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https://doi.org/10.5194/bg-2020-382
© Author(s) 2020. This work is distributed under
the Creative Commons Attribution 4.0 License.
https://doi.org/10.5194/bg-2020-382
© Author(s) 2020. This work is distributed under
the Creative Commons Attribution 4.0 License.

  14 Nov 2020

14 Nov 2020

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This preprint is currently under review for the journal BG.

Decoupling salinity and carbonate chemistry: Low calcium ion concentration rather than salinity limits calcification in Baltic Sea mussels

Trystan Sanders1, Jörn Thomsen1, Jens Daniel Müller2, Gregor Rehder3, and Frank Melzner1 Trystan Sanders et al.
  • 1Marine Ecology, Helmholtz Centre for Ocean Research (GEOMAR), Kiel, Germany
  • 2Environmental Physics, Institute of Biogeochemistry and Pollutant Dynamics, ETH Zurich, Zurich, Switzerland
  • 3Department of Marine Chemistry, Leibniz Institute for Baltic Sea Research, Warnemünde, Germany

Abstract. The Baltic Sea has a salinity gradient decreasing from fully marine (> 25) in the West to below 7 in the Central Baltic Proper. Reef forming mytilid mussels exhibit decreasing growth when salinity < 11, however the mechanisms underlying reduced calcification rates in dilute seawater are not fully understood. In fact, both [HCO3] and [Ca2+] also decrease with salinity, challenging calcifying organisms through CaCO3 undersaturation (Ω ≤ 1) and unfavourable ratios of calcification substrate (Ca2+ and HCO3) to inhibitor (H+). In this study we assessed the impact of isolated individual factors (salinity, [Ca2+], [HCO3] and pH) on calcification and growth of mytilid mussel populations along the Baltic salinity gradient. Laboratory experiments rearing juvenile Baltic Mytilus at a range of salinities (6, 11 and 16), HCO3 concentrations (300–2100 µmol kg−1) and Ca2+ concentrations (0.5–4 mmol kg−1) were coupled with field monitoring in three Baltic mussel reefs. Results reveal that as individual factors, low [HCO3], pH and salinity cannot explain low calcification rates in the Baltic Sea. Calcification rates are impeded when Ωaragonite ≤ 1 or the substrate inhibitor ratio ≤ 0.7, primarily due to [Ca2+] limitation which corresponds to a salinity of ca. 11. Increased food availability may be able to mask these negative impacts, but not when seawater conditions are permanently adverse, as observed in two Baltic reefs at salinities < 11. Future climatic models predict rapid desalination of the southwest and Central Baltic and potentially a reduction in [Ca2+] which may lead to a westward distribution shift of marine calcifiers. It is therefore vital to understand the mechanisms by which the ionic composition of seawater impacts bivalve calcification for better predicting the future of benthic Baltic ecosystems.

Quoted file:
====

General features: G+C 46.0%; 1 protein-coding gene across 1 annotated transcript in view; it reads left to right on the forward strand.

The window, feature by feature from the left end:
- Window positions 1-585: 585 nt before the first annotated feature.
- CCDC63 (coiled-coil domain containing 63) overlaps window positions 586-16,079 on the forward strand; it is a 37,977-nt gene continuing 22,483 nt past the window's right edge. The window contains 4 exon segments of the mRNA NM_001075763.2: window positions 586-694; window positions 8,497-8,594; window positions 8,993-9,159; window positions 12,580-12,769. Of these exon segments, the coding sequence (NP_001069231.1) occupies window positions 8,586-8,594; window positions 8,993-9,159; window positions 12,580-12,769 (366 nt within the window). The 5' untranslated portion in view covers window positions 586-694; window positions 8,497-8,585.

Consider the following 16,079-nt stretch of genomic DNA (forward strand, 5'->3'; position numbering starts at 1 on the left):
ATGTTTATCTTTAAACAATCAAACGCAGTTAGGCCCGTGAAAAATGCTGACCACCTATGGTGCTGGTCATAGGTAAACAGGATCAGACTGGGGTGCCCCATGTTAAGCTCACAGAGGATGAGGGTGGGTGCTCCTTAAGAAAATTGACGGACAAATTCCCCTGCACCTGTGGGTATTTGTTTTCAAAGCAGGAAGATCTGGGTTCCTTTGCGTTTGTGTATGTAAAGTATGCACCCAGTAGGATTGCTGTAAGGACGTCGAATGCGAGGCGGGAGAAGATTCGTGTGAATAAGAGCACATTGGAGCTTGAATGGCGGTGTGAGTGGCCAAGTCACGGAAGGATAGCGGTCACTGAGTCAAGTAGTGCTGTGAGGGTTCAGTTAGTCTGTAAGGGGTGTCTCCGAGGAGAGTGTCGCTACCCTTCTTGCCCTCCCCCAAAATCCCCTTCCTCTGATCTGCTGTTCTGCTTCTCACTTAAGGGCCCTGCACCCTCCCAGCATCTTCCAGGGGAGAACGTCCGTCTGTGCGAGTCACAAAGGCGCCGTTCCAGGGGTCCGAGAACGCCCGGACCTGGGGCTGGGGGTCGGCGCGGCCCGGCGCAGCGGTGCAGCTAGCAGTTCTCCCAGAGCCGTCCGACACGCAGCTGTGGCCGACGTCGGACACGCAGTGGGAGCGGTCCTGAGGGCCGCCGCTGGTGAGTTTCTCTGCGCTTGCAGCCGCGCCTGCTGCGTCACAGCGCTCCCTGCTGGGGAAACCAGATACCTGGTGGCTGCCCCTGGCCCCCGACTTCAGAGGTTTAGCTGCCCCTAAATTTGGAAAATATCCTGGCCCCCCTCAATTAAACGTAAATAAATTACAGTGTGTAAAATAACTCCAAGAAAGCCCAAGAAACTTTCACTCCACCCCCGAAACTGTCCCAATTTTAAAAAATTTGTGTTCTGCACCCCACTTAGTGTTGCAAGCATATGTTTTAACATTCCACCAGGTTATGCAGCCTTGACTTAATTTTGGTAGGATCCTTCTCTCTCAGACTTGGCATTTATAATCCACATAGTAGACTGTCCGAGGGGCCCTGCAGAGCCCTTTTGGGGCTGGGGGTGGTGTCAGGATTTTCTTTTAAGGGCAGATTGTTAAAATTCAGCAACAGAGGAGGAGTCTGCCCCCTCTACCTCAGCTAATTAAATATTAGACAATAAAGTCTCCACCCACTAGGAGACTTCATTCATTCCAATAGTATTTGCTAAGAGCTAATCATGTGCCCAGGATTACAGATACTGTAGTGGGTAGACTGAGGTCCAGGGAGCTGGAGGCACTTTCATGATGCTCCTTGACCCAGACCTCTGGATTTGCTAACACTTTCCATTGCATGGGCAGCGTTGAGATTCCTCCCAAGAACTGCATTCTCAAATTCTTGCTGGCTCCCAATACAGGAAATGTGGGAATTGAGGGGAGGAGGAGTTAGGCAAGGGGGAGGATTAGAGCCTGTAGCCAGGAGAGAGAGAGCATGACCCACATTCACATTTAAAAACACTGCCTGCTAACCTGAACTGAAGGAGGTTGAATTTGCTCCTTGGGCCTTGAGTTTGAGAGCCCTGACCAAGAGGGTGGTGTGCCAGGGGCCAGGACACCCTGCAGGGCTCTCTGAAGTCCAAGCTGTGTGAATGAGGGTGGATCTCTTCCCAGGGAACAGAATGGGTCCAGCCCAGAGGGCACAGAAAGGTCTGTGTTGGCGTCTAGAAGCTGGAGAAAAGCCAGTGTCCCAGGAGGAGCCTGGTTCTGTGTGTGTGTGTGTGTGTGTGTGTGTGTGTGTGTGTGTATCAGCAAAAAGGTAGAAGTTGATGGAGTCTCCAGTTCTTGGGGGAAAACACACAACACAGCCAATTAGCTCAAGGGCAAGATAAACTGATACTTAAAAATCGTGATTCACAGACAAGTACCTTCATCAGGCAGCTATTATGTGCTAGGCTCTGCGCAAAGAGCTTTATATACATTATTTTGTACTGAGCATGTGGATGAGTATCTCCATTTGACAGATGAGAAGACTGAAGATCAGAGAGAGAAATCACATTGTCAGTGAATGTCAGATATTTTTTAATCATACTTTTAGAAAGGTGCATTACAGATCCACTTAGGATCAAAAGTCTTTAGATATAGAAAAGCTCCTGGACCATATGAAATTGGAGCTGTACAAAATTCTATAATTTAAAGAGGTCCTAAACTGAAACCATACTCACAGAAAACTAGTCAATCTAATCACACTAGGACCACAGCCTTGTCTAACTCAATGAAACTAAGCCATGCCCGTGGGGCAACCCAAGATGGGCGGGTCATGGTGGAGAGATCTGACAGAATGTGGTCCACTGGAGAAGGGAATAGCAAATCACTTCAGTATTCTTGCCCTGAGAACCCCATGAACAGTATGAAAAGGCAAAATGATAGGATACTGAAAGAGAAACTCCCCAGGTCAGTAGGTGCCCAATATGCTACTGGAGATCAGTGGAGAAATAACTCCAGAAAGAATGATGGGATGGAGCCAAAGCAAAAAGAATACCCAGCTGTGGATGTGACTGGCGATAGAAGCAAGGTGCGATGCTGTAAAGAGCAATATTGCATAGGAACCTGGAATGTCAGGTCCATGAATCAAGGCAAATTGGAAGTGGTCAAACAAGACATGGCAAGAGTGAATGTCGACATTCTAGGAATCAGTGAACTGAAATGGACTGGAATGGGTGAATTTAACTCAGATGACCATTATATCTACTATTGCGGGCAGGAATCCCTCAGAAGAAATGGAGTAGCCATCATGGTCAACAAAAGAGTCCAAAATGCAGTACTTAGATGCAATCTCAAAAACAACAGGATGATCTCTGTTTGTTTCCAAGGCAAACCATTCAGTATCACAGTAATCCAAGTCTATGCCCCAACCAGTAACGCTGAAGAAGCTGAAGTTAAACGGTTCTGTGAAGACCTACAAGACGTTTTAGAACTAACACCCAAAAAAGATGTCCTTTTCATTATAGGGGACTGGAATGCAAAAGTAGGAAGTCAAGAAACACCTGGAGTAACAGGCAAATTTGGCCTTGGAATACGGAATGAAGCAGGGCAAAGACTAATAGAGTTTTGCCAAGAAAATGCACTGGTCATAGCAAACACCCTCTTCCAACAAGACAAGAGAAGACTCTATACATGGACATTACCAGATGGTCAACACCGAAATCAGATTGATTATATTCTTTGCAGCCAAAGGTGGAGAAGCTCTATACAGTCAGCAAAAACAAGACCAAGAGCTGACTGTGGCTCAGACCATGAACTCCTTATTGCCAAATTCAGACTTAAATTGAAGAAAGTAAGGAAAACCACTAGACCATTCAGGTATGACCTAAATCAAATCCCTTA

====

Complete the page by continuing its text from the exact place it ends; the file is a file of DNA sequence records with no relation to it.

Trystan Sanders et al.

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Short summary
Salinity in the Baltic Sea is predicted to decrease over the next century due to climate change. This has implications for habitat forming mussels which utilize dissolved seawater ions to build calcium carbonate shells. Combining laboratory experiments with field monitoring reveals that calcium ion limitation is the primary factor limiting shell growth in mussels at low salinities with potential implications for future Baltic Sea ecosystems.
Salinity in the Baltic Sea is predicted to decrease over the next century due to climate change....
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